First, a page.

Vitamin E: a dark horse at the crossroad of cancer management.

Cardenas E, Ghosh R.

It appears that the story on vitamin E and its role in human health remains incomplete. It is apparent that vitamin E supplementation involves many variables, some of which include its uptake from the intestine, the preference for α-tocopherol, transport by tocopherol specific proteins and lipid transporters and the differential metabolism of different vitamin E isoforms. The fundamental differences within population genetics can have significant implications for the effect that dietary supplementation might have on human health. When evaluating the efficacy of vitamin E prophylactic or therapeutic use in previous and future studies, it is critical to consider dosage to be administered, form of vitamin E and source (such as whether from synthetic or purified from natural sources). Further studies are needed to determine the effects of all vitamin E isoforms on cell growth, tumorigenicity, to clarify its possible use as an adjuvant to existing chemotherapeutics. The Alpha-Tocopherol, Beta Carotene (ATBC) Cancer Prevention Study Group and Selenium and Vitamin E Cancer Prevention Trial (SELECT) studies along with the numerous studies of vitamin E should help guide the next chapter of vitamin E research.

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Rice bran: a novel functional ingredient.

Sharif MK, Butt MS, Anjum FM, Khan SH.

Rice (Oryza sativa) is the most important staple food for a large part of the world’s human population, especially in East and South Asia, the Middle East, Latin America, and the West Indies. It provides more than one fifth of the calories consumed worldwide by the human. It is the second leading cereal crop and staple food of half of the world’s population. It is grown in at least 114 countries with global production of 645 million tons; share of Asian farmers is about 90% of the total produce. Rice bran, brown outer layer of rice kernel, is mainly composed of pericarp, aleurone, subaleurone layer, and germ. It contains appreciable quantities of nutrients like protein, fat, and dietary fiber. Furthermore, it contains substantial amount of minerals like K, Ca, Mg, and Fe. Presence of antioxidants like tocopherols, tocotrienols, and γ-oryzanol also brighten prospects of rice bran utilization for humans as functional ingredient to mitigate the life-threatening disorders. Moreover, in the developing countries, budding dilemma of food crisis, arising due to lower crop yields and escalating population, needs to utilize each pent of available resources. To provide enough food to all people, there is the holistic approach of using the by-products generated during food processing and preparations. Rice is being processed in well-established industry, but the major apprehension is the utilization of its by-products; rice bran (5-8%) and polishing (2-3%) that are going as waste. Rice processing or milling produces several streams of materials including milled rice, bran, and husk. In developing countries, rice bran is considered as a by-product of the milling process and commonly used in animal feed or discarded as a waste. The potential of producing rice bran at the global level is 29.3 million tons annually, whereas the share of Pakistan is worked out to be 0.5 million tons. In present paper, attempt has been made to highlight the significance of these valuable but neglected ingredients under various headings.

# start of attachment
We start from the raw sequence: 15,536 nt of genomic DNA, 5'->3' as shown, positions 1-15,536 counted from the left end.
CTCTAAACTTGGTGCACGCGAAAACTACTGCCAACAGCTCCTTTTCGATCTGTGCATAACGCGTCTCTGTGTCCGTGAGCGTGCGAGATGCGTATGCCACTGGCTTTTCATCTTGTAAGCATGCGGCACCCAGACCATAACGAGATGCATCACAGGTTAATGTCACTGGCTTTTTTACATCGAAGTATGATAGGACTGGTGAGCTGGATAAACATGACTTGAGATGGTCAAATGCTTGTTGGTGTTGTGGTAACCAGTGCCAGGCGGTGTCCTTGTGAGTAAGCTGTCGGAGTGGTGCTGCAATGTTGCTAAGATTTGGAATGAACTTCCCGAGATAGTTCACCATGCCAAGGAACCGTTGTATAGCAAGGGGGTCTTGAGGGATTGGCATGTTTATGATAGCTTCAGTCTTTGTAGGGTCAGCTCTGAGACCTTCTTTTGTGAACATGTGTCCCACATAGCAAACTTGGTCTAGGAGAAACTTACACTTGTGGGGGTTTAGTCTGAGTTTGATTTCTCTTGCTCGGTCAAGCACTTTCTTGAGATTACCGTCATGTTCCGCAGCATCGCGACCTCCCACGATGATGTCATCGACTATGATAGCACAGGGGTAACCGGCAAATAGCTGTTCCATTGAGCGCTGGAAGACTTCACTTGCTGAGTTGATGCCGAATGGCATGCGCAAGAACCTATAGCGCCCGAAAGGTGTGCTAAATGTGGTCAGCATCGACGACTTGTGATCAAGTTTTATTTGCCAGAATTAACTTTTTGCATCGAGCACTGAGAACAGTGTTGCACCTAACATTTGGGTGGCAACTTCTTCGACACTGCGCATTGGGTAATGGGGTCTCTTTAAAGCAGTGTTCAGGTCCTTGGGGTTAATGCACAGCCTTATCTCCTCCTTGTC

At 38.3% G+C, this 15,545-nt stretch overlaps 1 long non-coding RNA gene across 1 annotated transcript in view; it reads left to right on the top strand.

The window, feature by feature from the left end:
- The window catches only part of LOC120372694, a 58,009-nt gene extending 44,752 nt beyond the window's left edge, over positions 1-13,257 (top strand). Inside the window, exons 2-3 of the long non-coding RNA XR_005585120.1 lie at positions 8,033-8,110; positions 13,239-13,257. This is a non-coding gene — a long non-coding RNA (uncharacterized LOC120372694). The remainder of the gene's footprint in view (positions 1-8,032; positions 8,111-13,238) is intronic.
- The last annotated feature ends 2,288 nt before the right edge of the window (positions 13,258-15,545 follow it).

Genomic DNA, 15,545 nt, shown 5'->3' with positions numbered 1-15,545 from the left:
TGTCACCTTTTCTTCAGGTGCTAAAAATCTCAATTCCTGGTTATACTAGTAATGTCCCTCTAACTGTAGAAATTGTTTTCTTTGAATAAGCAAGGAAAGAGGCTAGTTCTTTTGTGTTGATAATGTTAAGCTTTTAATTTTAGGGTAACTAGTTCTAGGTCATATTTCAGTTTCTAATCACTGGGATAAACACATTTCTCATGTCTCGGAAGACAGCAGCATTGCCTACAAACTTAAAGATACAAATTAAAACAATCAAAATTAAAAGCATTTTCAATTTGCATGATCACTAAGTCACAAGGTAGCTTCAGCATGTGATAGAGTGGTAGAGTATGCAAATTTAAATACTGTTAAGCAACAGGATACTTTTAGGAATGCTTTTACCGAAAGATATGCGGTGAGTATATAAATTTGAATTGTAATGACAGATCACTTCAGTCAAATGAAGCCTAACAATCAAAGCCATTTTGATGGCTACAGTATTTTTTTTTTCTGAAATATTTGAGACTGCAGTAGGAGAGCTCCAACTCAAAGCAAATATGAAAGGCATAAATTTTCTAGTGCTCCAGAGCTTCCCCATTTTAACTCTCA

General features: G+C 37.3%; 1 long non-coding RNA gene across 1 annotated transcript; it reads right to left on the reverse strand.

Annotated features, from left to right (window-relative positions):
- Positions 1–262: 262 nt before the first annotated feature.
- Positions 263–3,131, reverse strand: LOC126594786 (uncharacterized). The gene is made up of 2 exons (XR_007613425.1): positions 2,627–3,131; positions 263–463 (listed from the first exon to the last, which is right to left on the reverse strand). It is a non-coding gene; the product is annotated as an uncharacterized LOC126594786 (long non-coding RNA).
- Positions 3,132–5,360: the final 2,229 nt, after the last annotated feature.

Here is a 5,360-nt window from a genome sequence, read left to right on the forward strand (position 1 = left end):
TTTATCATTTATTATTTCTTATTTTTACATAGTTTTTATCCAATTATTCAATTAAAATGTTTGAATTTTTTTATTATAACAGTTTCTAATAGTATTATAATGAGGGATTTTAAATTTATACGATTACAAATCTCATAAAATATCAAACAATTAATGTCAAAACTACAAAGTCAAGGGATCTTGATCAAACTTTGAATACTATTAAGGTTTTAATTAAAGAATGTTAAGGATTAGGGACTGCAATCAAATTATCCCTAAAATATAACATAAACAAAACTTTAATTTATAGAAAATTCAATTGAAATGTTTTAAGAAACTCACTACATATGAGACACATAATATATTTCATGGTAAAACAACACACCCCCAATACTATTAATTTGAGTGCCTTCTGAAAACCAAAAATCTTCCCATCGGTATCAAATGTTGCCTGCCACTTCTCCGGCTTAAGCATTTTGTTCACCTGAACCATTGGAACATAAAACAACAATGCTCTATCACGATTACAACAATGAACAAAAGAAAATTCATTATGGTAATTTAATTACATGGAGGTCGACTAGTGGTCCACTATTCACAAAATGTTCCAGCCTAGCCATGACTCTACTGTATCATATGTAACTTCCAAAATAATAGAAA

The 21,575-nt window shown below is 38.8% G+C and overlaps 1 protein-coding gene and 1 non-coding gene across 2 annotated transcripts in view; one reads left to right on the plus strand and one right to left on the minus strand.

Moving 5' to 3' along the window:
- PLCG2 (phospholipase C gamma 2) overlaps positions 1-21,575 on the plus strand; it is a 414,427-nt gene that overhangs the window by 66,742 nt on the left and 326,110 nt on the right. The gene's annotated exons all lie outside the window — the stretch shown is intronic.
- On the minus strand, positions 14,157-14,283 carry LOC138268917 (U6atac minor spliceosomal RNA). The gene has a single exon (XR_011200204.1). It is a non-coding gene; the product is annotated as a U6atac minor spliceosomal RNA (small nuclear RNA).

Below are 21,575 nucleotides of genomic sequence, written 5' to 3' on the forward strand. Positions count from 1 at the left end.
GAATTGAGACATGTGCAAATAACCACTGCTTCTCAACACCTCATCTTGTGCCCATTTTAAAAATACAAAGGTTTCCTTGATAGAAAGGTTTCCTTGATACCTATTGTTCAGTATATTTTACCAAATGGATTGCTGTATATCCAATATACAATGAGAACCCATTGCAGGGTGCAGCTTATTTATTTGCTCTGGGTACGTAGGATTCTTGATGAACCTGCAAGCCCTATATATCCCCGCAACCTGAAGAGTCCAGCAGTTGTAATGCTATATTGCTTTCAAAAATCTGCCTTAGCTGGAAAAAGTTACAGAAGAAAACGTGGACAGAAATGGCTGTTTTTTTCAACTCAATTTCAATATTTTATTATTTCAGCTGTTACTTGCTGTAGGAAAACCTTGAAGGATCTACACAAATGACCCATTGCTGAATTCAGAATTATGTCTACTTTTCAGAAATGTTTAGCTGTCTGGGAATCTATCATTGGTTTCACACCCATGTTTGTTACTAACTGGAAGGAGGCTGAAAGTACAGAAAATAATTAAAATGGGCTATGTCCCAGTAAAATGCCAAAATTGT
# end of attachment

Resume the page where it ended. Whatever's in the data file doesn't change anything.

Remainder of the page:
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Vitamin E tocotrienol supplementation improves lipid profiles in chronic hemodialysis patients.

Daud ZA, Tubie B, Sheyman M, Osia R, Adams J, Tubie S, Khosla P.


Chronic hemodialysis patients experience accelerated atherosclerosis contributed to by dyslipidemia, inflammation, and an impaired antioxidant system. Vitamin E tocotrienols possess anti-inflammatory and antioxidant properties. However, the impact of dietary intervention with Vitamin E tocotrienols is unknown in this population.


A randomized, double-blind, placebo-controlled, parallel trial was conducted in 81 patients undergoing chronic hemodialysis. Subjects were provided daily with capsules containing either vitamin E tocotrienol-rich fraction (TRF) (180 mg tocotrienols, 40 mg tocopherols) or placebo (0.48 mg tocotrienols, 0.88 mg tocopherols). Endpoints included measurements of inflammatory markers (C-reactive protein and interleukin 6), oxidative status (total antioxidant power and malondialdehyde), lipid profiles (plasma total cholesterol, triacylglycerols, and high-density lipoprotein cholesterol), as well as cholesteryl-ester transfer protein activity and apolipoprotein A1.